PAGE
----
Falcon 9 Pad Failure Throws SpaceX Schedule into Doubt

Falcon 9 explodes on the launch pad. (Credit: USLaunchReport.com)
Falcon 9 explodes on the launch pad. (Credit: USLaunchReport.com)

The loss of a Falcon 9 rocket and its Amos 6 communications satellite payload in a launch pad accident on Friday morning throws the company’s ambitious launch schedule into confusion.

SpaceX has launched eight rockets successfully in 2016. The company had planned 10 more launches by the end of this year.  (See table below; information courtesy of Spaceflightnow.com). That plan was very ambitious, and it is unclear the company would have flown all these missions.

Planned SpaceX Launches
DateLaunch VehiclePayloadLaunch Site
09/03/16Falcon 9Amos 6Cape Canaveral
09/19/16Falcon 9Iridium 1-10
OctoberFalcon 9Formosat 5 & SherpaVandenberg
OctoberFalcon 9SES 10Cape Canaveral
Fourth QuarterFalcon 9EchoStar 23Cape Canaveral
Fourth QuarterFalcon 9SES 11/EchoStar 105Cape Canaveral
11/11/16Falcon 9CRS 10Cape Canaveral
NovemberFalcon HeavyDemo FlightKennedy Space Center
DecemberFalcon 9Iridium Next 11-20Vandenberg
4th QuarterFalcon 9Koreasat 5ACape Canaveral
02/01/17Falcon 9CRS-11Cape Canaveral
06/01/17Falcon 9CRS-12Cape Canaveral
TBDFalcon HeavySTP-2Kennedy Space Center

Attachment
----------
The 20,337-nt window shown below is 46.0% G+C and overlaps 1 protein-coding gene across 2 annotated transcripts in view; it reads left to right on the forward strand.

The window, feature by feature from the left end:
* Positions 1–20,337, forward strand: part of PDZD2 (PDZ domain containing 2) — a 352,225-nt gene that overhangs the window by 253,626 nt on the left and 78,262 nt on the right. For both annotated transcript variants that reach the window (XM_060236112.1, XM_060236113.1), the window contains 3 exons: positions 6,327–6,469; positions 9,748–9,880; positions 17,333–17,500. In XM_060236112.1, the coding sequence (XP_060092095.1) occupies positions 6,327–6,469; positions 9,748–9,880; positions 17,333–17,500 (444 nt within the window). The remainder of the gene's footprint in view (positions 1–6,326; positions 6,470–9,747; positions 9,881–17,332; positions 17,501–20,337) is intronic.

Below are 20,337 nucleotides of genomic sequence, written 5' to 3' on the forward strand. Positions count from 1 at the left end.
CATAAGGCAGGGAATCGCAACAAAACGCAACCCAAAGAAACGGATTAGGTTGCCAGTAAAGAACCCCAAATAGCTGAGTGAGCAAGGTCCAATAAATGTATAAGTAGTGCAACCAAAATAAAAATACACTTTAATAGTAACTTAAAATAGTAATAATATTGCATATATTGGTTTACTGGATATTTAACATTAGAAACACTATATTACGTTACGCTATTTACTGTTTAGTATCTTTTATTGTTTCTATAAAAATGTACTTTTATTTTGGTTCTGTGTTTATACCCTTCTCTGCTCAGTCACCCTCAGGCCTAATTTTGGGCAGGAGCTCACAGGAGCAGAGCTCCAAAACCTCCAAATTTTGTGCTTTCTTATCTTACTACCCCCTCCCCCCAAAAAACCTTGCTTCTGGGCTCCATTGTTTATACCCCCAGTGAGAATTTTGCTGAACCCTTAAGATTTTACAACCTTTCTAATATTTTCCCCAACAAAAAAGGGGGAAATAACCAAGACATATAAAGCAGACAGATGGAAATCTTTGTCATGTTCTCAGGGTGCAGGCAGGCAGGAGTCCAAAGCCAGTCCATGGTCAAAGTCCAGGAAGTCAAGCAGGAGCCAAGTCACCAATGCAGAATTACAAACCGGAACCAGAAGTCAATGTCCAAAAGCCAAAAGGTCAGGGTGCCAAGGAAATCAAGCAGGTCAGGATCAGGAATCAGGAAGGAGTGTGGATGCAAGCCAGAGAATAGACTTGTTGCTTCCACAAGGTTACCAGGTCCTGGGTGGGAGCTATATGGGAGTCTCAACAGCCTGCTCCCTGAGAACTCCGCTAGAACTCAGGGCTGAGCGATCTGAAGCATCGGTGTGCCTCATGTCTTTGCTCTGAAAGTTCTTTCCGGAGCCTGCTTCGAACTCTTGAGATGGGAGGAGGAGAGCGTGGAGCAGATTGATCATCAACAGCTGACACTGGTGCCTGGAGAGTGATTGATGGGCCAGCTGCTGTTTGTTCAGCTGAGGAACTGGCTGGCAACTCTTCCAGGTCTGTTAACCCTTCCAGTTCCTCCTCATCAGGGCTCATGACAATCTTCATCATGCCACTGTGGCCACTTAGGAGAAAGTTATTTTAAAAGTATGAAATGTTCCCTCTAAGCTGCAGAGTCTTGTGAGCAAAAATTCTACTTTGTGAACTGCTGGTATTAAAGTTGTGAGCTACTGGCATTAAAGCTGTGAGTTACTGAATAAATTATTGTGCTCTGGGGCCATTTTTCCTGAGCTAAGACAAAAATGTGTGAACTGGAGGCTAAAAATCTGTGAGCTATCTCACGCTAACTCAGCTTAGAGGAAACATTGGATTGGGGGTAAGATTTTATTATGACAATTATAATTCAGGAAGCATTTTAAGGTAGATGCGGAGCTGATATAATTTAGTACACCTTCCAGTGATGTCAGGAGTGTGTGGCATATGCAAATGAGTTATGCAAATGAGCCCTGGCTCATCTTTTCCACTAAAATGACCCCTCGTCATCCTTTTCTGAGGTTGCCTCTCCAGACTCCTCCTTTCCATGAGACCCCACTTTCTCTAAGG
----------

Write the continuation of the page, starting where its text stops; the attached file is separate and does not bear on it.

Six of the remaining 10 missions for 2016 were to launch from the pad damaged in today’s explosion. Three additional flights would have taken place at Vandenberg Air Force Base in California. SpaceX also planned to debut its Falcon Heavy from Pad 39A at NASA’s Kennedy Space Center (KSC) in Florida before the end of the year.

How quickly SpaceX can resume flights depends upon the results of the investigation and any changes that are required in the rocket or ground equipment. The damaged launch pad will need to be repaired.

It’s conceivable that SpaceX might move some of its launches to Pad 39A. The facility is being modified for both Falcon 9 and Falcon Heavy vehicles. However, it is unclear what such a move would require in terms of financial and human resources. The precise status of the pad’s modifications are also uncertain.

The Vandenberg launch complex is used to place spacecraft into polar orbits. Thus, it is not well suited for SpaceX’s bread and butter, which involves launching geosynchronous communications satellites to equatorial orbits and resupplying the International Space Station with Dragon cargo ships.

SpaceX is building a commercial spaceport near Brownsville, Texas. However, the completion of that facility is still a couple of years away. The main focus now is bringing in tons of soil to stabilize the site so that structures can be built on it.